Farah Pandith was a political appointee in the George H.W. Bush, George W. Bush and Barack Obama administrations. She is an adjunct senior fellow at the Council on Foreign Relations.
While serving under Secretary Hillary Clinton as the State Department’s first special representative to Muslim communities, I had a chance to visit with Muslims in almost 100 countries. This summer, as Donald Trump’s anti-Muslim rhetoric dominates the headlines, I think back to one encounter, both powerful and troubling, that I had with a community in Cambodia.
We had driven for hours through the jungle on a hard-packed dirt road. Finally we reached a village — just a few modest buildings among the trees, including a simple mosque with whitewashed mud walls and a dirt-pressed floor. Sandals lined the walls, and straw mats served as our seats. Dozens of barefoot residents of this Muslim community crowded around.
I sat down on the floor beside a translator, and our conversation began. Audience members asked questions that, unfortunately, I had often heard in other communities. Are Muslims real U.S. citizens? Do Americans spit on you when they hear you’re Muslim? Can Muslims wear headscarves in the United States? Can they pray, and if so, where? Wasn’t 9/11 a setup by Jews to frame Muslims? How was I allowed to serve in government if I was a Muslim?
And then came a question I hadn’t expected: Does Terry Jones really represent America?
Jones had been an obscure Florida preacher with a flock of fewer than 50. He first gained notoriety in 2010 when he announced his plan to burn Korans on the anniversary of the Sept. 11, 2001, attacks. A year later, he did burn the Muslim holy book, provoking international outrage and unrest that left dozens dead. Most Americans had forgotten all about him, if they had heard of him at all. But here in this remote pocket of Cambodia, the inhabitants had not only heard of him and remembered him by name. They also thought he spoke for America.
Today, instead of an obscure preacher openly disparaging Muslims and Islam, it’s the leader of one of the two main U.S. political parties, a man supported by about 40 percent of the population. He doesn’t burn the Koran. Rather, he accuses a sitting president of having “founded” the so-called Islamic State terrorist organization. He denigrates the Muslim mother of a fallen U.S. soldier. He proclaims Islam a dire threat to the homeland. He proposes a ban on Muslims entering the United States. And, unlike Jones’s words, his are endlessly discussed in the mainstream media worldwide, week after painful week.
The United States won’t soon repair the damage done by Trump to its image among Muslims. We’ve spent billions since 9/11 trying to convey a clear picture of who we are as Americans and to convince Muslims that the United States is not “at war” with them.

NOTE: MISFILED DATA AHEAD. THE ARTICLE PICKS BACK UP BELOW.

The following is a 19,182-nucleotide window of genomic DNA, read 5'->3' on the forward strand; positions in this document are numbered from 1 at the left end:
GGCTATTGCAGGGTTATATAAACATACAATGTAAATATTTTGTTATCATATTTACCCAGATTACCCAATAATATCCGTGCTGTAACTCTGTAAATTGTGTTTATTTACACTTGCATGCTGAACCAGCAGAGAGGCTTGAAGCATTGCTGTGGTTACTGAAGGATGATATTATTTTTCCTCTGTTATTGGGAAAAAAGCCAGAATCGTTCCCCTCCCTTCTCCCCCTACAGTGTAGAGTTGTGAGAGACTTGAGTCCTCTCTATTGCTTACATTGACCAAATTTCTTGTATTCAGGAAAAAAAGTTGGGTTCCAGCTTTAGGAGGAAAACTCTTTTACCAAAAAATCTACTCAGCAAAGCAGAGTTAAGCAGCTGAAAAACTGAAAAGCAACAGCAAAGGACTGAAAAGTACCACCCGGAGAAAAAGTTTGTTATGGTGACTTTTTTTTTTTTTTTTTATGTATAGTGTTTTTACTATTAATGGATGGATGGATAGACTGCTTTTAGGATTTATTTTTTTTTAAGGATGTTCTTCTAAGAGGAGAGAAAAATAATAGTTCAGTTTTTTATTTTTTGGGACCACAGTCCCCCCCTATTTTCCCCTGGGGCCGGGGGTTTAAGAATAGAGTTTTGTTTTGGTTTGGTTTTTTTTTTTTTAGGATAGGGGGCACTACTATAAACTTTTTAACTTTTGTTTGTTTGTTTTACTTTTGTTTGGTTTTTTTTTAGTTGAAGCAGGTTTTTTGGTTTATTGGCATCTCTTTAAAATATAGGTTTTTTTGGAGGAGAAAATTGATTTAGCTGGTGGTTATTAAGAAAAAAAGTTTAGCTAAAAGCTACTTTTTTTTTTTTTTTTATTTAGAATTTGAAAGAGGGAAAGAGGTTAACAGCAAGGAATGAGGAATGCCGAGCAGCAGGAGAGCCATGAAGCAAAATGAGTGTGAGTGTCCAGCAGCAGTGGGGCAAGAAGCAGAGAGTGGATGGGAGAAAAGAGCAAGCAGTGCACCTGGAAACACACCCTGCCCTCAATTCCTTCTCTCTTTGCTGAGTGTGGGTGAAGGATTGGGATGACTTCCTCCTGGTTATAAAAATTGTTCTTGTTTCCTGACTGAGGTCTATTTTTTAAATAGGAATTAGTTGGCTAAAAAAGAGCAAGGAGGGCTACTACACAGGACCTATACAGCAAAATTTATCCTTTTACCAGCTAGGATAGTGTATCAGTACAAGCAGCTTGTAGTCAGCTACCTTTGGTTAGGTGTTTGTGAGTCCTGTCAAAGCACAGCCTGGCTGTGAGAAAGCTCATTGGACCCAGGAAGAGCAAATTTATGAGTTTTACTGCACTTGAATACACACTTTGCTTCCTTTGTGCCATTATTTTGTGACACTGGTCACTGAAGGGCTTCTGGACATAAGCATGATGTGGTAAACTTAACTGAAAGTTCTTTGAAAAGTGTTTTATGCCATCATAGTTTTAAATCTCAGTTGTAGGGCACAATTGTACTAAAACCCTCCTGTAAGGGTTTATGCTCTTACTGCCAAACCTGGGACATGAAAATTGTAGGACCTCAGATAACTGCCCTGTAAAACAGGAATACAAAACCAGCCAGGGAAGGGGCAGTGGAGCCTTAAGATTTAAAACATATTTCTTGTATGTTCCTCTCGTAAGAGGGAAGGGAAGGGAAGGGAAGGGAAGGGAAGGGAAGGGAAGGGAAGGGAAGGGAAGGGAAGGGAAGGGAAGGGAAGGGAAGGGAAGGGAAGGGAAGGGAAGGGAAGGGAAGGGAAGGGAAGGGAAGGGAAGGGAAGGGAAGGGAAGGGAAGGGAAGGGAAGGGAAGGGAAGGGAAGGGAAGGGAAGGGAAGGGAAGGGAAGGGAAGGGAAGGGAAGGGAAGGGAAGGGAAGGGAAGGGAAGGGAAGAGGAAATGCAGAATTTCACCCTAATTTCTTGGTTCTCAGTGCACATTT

President George W. Bush placed a Koran in the White House Library for the first time in U.S. history and created an envoy to the Organization of Islamic Cooperation. He visited U.S. mosques — right after Sept. 11 and later to rededicate the mosque where Dwight D. Eisenhower had laid the cornerstone . President Obama followed up his 2009 Cairo speech with an array of initiatives to bolster trust and engagement with Muslims. At a local level, our embassies have devoted countless hours to convincing Muslim populations that the United States believes in equality, religious freedom and respect.
Now, thanks to Trump, any goodwill we have generated has been largely diminished. In rural villages such as the one I visited in Cambodia and in large cities around the globe, Muslims will point to Trump as irrefutable evidence that the United States hates them and is at war with Islam.
This impression has real-world consequences that will translate directly into more terrorist attacks globally and more lives lost here at home. After spending more than a decade speaking to tens of thousands of Muslims, I have little doubt that the Islamic State and other groups will recruit more Muslim youths, thanks to Trump’s anti-Muslim tirades and the consequent widespread belief that the United States is perpetrating a war against Islam. Indeed, the terrorists explicitly appeal to supporters and potential recruits by touting the war they are fighting against an America resolutely hostile to Muslims.
Trump may lose in November. But his bigoted words about Islam and his mythical narratives about the formation of the Islamic State will require hundreds of millions of dollars and many decades to neutralize.